Russian President Vladimir Putin mockingly suggested on Tuesday that participants in unsanctioned protests were welcome to go to prison and "get shaved". In the latest in a series of interviews with state news agency TASS, Putin said opposition supporters who take part in unapproved rallies should expect to be given jail time.
"If you have not received (permission) and taken to the streets -- you are welcome to get shaved," Putin said, in reference to the practice of prisoners having their heads shaved. "Get some rest. Relax a little bit," Putin said.
"There are certain rules for everybody to adhere to," Putin told Andrei Vandenko, who is doing a series of interviews with Putin to mark 20 years since he first became president. "This is the law. And it must be obeyed. Otherwise, the country's stability will break down. Do we want to see cars torched in our streets?"
Police cracked down last summer on a series of unsanctioned anti-government demonstrations, with hundreds arrested and several protesters sentenced to long jail terms. Russia requires organisers of demonstrations to obtain prior approval from authorities and the opposition complains that permission is often denied without cause. Authorities imposed harsher penalties for organising unsanctioned demonstrations after large-scale protests in 2011-2012 sparked by Putin's return to the Kremlin after four years as prime minister.
Single-person pickets are the only form of protest that does not require prior approval from Russian authorities. Putin has not shied away from using colourful or even foul language during his 20 years in power. In 2012 he used slang to refer to two-year jail sentences against three members of feminist punk band Pussy Riot and in 1999 famously vowed to "rub out (terrorists) in the outhouse.
Back in July last year, Russian opposition leader Alexei Navalny was moved from jail to a hospital after his physician raised suspicions of a possible poisoning after he suffered facial swelling and a rash while in custody. In a blog post written in detention, Navalny said he may have been exposed to an unknown chemical agent while in custody. Navalny recalled how his face started to become swollen on Saturday and it worsened the next day: “I got up in the morning, and when my cellmate saw me, he said: ‘You need to see a doctor now.’"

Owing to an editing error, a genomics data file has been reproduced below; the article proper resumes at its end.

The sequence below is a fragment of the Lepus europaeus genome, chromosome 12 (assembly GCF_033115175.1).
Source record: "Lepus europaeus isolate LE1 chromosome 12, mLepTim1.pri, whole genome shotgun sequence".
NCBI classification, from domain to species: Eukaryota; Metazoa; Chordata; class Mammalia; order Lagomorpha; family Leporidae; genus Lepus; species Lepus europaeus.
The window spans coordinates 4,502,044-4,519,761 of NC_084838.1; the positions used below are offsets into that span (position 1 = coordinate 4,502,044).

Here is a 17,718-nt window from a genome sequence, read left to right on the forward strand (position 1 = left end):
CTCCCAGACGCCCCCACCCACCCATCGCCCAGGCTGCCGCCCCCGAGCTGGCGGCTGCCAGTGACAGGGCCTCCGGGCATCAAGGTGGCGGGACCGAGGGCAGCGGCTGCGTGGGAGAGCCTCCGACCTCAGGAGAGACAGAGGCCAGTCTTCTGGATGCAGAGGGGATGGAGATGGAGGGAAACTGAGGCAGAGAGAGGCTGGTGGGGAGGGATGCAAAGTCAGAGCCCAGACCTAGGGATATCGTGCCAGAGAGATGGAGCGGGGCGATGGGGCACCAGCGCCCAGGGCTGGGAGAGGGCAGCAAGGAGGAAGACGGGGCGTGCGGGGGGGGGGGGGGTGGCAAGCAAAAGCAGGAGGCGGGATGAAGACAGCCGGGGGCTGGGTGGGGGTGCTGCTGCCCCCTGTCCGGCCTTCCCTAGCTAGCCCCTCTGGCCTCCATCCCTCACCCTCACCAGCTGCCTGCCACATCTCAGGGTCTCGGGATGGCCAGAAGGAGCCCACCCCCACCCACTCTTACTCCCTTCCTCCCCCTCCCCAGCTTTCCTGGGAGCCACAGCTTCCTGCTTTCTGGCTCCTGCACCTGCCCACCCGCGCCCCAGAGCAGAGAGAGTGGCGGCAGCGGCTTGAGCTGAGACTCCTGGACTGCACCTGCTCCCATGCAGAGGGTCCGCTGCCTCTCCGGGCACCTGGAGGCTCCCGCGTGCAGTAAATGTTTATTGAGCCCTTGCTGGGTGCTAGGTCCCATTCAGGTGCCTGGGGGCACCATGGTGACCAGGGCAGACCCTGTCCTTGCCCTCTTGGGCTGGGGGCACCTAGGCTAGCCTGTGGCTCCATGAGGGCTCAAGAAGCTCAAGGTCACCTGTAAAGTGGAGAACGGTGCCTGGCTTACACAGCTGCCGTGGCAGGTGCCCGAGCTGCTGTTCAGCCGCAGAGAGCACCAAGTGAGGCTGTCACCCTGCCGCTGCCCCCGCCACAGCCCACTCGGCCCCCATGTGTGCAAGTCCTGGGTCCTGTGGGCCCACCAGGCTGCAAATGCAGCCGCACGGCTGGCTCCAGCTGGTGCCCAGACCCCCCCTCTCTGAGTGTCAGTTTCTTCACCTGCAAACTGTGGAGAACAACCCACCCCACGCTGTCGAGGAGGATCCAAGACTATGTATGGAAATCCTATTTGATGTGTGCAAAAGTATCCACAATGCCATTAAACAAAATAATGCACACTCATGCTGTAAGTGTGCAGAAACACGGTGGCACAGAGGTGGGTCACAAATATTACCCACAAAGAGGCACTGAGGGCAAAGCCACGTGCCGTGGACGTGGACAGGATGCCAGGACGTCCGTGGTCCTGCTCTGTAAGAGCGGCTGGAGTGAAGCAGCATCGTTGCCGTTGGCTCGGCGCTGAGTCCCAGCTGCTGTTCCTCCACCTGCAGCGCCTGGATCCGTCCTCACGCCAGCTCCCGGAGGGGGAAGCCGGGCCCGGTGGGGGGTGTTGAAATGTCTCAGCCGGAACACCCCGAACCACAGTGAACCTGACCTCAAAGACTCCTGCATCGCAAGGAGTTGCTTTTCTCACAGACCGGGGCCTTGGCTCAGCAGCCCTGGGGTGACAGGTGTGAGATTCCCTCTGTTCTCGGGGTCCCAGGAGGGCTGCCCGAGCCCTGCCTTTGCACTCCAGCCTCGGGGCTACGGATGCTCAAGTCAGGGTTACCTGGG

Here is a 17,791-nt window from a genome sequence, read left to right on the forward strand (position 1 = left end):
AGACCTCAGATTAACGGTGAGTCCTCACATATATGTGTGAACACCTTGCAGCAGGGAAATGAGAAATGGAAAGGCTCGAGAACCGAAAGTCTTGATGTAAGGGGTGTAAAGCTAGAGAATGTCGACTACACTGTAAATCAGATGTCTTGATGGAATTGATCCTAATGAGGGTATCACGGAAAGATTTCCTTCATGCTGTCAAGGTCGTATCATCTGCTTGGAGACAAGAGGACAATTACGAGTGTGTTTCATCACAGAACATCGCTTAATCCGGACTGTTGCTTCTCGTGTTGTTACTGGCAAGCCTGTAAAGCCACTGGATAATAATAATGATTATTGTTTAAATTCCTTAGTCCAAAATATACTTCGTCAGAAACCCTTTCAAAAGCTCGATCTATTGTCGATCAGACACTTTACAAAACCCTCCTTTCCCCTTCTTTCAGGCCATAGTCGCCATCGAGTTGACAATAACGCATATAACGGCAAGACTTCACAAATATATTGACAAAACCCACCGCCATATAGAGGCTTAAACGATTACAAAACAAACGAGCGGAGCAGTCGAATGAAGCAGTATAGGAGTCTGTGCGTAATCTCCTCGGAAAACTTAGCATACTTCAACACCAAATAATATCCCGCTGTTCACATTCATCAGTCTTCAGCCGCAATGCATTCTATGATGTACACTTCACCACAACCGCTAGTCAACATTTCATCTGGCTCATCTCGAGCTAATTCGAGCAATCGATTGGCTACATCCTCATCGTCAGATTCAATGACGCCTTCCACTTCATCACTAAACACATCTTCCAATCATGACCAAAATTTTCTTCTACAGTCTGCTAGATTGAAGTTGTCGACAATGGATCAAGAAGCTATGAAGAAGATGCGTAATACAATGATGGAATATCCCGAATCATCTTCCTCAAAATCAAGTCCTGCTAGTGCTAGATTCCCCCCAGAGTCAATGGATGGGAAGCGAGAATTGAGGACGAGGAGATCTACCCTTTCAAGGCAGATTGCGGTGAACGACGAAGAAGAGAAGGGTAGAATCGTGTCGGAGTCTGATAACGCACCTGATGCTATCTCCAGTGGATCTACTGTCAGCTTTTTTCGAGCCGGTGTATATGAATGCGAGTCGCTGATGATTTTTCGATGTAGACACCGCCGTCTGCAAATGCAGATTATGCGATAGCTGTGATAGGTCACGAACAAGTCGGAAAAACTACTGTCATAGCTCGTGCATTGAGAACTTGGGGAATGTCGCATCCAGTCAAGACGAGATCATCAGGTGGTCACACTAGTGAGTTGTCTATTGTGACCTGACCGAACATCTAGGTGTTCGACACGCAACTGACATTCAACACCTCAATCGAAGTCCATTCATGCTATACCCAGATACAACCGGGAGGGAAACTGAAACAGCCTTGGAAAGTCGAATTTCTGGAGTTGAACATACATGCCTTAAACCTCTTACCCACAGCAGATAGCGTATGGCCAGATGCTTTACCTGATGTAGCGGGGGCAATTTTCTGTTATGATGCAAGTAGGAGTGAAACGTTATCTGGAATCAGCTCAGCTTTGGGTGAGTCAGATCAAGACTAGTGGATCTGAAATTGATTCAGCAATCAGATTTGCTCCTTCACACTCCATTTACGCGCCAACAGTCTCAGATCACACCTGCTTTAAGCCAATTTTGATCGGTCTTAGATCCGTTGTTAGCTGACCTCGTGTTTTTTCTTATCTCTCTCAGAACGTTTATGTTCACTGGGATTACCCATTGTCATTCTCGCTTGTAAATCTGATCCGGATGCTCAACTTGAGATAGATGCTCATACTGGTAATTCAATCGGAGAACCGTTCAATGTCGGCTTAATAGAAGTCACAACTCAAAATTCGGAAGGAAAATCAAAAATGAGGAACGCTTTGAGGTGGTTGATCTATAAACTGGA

Similar incidents have occurred in the past, wherein critics have been found poisoned or dead, thus raising suspicion among the international community. A pro-democracy activist Vladimir Kara-Murza was poisoned on two occasions--in 2015 and 2017. Alexander Litvinenko, an agent for the British secret service died in 2006 after allegedly ingesting polonium-201 in a restaurant with an ex-KGB contact. The British government had then stated that he was probably poisoned by the Russian government.
A Russian opposition leader Boris Nemtsov was shot dead in 2015 near Kremlin, raising suspicion towards the Putin government. Oligarch and former Putin's aide Boris Berezovsky was found hanged outside his London mansion back in 2013. An investigative journalist Anna Politkovskaya, who exposed the atrocities of the Russian government during a war was gunned down in 2006 in her Moscow apartment.
(with AP inputs)